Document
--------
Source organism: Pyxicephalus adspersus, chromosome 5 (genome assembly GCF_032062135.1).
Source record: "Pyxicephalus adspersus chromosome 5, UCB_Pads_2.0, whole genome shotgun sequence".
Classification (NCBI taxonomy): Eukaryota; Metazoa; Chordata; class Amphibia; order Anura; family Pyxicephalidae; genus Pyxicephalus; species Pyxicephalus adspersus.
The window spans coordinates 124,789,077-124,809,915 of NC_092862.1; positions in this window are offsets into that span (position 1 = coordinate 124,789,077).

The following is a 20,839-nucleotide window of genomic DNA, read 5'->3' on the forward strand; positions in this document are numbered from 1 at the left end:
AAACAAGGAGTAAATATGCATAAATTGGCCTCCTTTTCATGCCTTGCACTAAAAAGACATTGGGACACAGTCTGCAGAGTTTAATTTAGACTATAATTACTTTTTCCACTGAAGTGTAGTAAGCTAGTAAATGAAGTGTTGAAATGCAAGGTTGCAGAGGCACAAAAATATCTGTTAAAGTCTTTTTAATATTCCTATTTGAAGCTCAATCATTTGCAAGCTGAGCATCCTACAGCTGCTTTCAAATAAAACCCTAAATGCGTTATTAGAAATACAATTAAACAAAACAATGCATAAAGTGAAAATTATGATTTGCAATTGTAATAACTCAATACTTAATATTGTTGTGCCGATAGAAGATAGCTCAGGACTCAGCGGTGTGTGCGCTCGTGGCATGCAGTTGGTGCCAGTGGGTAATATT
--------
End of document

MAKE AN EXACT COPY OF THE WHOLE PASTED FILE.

Source organism: Pyxicephalus adspersus, chromosome 5 (genome assembly GCF_032062135.1).
Source record: "Pyxicephalus adspersus chromosome 5, UCB_Pads_2.0, whole genome shotgun sequence".
Classification (NCBI taxonomy): Eukaryota; Metazoa; Chordata; class Amphibia; order Anura; family Pyxicephalidae; genus Pyxicephalus; species Pyxicephalus adspersus.
The window spans coordinates 124,789,077-124,809,915 of NC_092862.1; positions in this window are offsets into that span (position 1 = coordinate 124,789,077).

The following is a 20,839-nucleotide window of genomic DNA, read 5'->3' on the forward strand; positions in this document are numbered from 1 at the left end:
AAACAAGGAGTAAATATGCATAAATTGGCCTCCTTTTCATGCCTTGCACTAAAAAGACATTGGGACACAGTCTGCAGAGTTTAATTTAGACTATAATTACTTTTTCCACTGAAGTGTAGTAAGCTAGTAAATGAAGTGTTGAAATGCAAGGTTGCAGAGGCACAAAAATATCTGTTAAAGTCTTTTTAATATTCCTATTTGAAGCTCAATCATTTGCAAGCTGAGCATCCTACAGCTGCTTTCAAATAAAACCCTAAATGCGTTATTAGAAATACAATTAAACAAAACAATGCATAAAGTGAAAATTATGATTTGCAATTGTAATAACTCAATACTTAATATTGTTGTGCCGATAGAAGATAGCTCAGGACTCAGCGGTGTGTGCGCTCGTGGCATGCAGTTGGTGCCAGTGGGTAATATT